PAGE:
Authorities Charge Defendants for Roles in Drug Distribution Network

Authorities Charge Defendants for Roles in Drug Distribution Network

( – A recent study revealed that the rate of fatal fentanyl overdoses related to all deaths from illicit drugs rose from “7.2% in 2010 to a [high] of 35.7% in 2020, before [dropping]… to 33.9% in 2021.” The following year, the US Drug Enforcement Agency (DEA) pushed back on the increasing availability of the deadly drug, seizing nearly 49 million fentanyl-laced counterfeit pills and roughly 5.24 tons of the drug in powdered form.

On November 20, the DEA issued a press release detailing the addition of 13 new defendants to the fourth superseding indictment obtained by the US Attorney’s Office for the District of Columbia related to a fentanyl distribution network that operated from California to Washington, DC. The agency’s head, Anne Milgram, explained that the near-immediate death of DC resident Diamond Lynch from one fentanyl-laced pill kicked off a joint investigation involving DEA agents, federal prosecutors, the Washington-based Postal Inspector’s Office, and the District’s Metropolitan Police Department.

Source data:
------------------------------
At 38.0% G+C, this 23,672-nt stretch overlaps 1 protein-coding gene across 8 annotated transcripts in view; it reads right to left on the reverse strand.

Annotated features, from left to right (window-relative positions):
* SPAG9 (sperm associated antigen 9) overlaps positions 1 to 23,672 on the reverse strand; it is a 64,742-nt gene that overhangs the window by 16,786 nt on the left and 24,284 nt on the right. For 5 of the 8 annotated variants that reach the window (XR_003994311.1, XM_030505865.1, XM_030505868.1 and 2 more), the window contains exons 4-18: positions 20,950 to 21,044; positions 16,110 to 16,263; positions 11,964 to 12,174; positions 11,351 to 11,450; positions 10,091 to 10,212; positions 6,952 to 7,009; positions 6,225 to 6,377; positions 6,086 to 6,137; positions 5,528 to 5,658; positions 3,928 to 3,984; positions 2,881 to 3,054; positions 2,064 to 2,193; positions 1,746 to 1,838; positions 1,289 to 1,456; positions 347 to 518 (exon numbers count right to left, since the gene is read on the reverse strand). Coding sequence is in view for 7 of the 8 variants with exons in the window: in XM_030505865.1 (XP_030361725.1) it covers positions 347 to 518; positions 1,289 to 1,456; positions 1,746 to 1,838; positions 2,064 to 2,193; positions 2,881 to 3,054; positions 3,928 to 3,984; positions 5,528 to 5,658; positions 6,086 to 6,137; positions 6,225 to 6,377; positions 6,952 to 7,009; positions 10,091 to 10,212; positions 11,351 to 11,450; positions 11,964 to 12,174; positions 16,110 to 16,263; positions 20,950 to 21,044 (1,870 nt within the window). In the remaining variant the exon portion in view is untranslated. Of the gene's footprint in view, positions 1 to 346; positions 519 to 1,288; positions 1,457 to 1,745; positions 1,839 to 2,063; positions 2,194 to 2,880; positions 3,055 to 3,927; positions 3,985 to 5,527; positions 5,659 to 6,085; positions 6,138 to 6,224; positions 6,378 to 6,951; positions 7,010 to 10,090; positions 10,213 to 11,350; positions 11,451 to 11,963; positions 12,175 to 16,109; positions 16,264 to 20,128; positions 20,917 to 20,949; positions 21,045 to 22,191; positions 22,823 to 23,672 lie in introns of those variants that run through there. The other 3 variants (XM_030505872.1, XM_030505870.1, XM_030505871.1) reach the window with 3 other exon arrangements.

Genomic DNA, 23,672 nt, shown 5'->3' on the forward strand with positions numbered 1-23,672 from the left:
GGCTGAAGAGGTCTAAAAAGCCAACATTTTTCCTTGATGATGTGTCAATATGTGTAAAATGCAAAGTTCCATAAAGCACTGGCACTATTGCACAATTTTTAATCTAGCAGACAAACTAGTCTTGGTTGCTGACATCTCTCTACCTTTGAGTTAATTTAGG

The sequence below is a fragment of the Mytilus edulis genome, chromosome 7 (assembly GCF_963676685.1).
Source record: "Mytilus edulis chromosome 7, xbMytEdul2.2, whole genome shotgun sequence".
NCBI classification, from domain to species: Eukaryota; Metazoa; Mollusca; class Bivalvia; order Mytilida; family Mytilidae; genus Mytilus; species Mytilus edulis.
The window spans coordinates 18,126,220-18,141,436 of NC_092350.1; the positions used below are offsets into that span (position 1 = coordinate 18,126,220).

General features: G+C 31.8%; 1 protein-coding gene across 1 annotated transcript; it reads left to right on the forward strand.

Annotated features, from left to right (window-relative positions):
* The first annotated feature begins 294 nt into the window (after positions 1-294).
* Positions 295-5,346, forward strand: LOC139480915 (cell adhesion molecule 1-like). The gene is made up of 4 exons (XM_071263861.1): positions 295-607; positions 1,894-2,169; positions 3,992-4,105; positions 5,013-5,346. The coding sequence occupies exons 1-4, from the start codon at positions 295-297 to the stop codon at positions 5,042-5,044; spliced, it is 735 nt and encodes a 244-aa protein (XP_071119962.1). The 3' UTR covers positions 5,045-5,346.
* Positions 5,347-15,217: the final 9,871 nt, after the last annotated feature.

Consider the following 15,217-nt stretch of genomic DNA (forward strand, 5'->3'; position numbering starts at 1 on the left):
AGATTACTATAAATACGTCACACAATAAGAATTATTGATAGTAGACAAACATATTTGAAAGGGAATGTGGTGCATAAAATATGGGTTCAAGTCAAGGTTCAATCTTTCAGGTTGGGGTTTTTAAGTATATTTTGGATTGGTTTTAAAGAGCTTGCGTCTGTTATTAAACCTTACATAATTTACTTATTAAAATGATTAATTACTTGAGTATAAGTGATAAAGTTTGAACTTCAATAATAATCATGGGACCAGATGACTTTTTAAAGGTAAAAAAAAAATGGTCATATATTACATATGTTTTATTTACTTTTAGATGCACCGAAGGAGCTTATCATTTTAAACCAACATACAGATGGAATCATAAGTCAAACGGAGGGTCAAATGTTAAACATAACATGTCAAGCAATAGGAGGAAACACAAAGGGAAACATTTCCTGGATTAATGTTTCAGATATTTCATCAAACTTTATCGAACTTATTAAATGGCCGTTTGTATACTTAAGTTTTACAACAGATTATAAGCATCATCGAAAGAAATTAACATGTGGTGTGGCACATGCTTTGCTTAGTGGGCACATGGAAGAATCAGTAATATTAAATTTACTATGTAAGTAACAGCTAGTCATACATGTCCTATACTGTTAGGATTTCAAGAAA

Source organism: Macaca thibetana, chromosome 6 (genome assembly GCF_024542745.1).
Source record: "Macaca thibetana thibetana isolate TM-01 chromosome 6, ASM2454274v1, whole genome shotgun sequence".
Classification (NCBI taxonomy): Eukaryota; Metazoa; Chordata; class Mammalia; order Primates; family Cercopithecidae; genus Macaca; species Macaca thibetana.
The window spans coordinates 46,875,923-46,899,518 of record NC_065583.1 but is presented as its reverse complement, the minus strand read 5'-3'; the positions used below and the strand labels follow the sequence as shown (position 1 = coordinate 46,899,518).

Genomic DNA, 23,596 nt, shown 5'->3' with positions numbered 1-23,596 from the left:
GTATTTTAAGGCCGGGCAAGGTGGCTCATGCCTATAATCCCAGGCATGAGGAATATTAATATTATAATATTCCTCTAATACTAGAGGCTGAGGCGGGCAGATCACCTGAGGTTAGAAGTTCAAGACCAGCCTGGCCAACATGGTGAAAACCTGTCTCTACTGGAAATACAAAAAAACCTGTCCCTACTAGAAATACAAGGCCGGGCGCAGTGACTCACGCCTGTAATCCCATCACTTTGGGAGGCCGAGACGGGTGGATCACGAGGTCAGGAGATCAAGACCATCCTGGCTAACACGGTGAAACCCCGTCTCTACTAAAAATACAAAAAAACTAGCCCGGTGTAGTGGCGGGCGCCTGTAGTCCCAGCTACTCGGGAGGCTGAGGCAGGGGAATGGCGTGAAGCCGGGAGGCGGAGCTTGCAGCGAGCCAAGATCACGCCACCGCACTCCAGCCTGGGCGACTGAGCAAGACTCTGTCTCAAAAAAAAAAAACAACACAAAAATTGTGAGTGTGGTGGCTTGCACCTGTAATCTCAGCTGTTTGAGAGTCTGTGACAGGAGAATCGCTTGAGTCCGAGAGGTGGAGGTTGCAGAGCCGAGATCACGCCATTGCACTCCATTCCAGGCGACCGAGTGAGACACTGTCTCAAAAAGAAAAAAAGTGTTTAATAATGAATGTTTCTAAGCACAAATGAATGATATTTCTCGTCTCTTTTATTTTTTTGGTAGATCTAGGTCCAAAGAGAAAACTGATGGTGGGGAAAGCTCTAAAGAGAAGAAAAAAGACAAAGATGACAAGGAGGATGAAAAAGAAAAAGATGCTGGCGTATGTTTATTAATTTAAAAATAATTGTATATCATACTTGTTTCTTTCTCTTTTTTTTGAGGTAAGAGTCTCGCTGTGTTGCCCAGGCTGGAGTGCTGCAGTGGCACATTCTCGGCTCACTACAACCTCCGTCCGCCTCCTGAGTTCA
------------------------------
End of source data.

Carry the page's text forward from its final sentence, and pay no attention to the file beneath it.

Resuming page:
The new indictment named 25 individuals, charging them with various felonies for their role in the operation. The breakdown shows that federal prosecutors charged:

  • 25 for conspiring to distribute 400 grams (about 14 ounces) or more of fentanyl;
  • 3 with conspiring to commit international money laundering;
  • 3 for possessing fentanyl with the intent to distribute;
  • 1 for possessing a machine gun in the furtherance of a trafficking crime involving drugs.

DEA Special Agent in Charge, Jarod Forget, lauded the addition of the 13 new defendants. He stressed that the agency was “making a difference by [targeting] the violent drug traffickers poisoning [the country’s] communities.” Damon Wood, the US Postal Inspection Services head for the DC Division, echoed that sentiment and stressed the commitment of members of the joint investigation to bringing drug traffickers to justice.

Putting the fentanyl problem in perspective, the DEA estimated that agents confiscated the equivalent of more than 364 million lethal doses of the drug in 2022 and over 410 million so far in 2023.

If convicted, all 25 defendants face a mandatory minimum sentence of 10 years to life on the conspiring to distribute fentanyl charge. The court hasn’t set a date for their next hearing yet.

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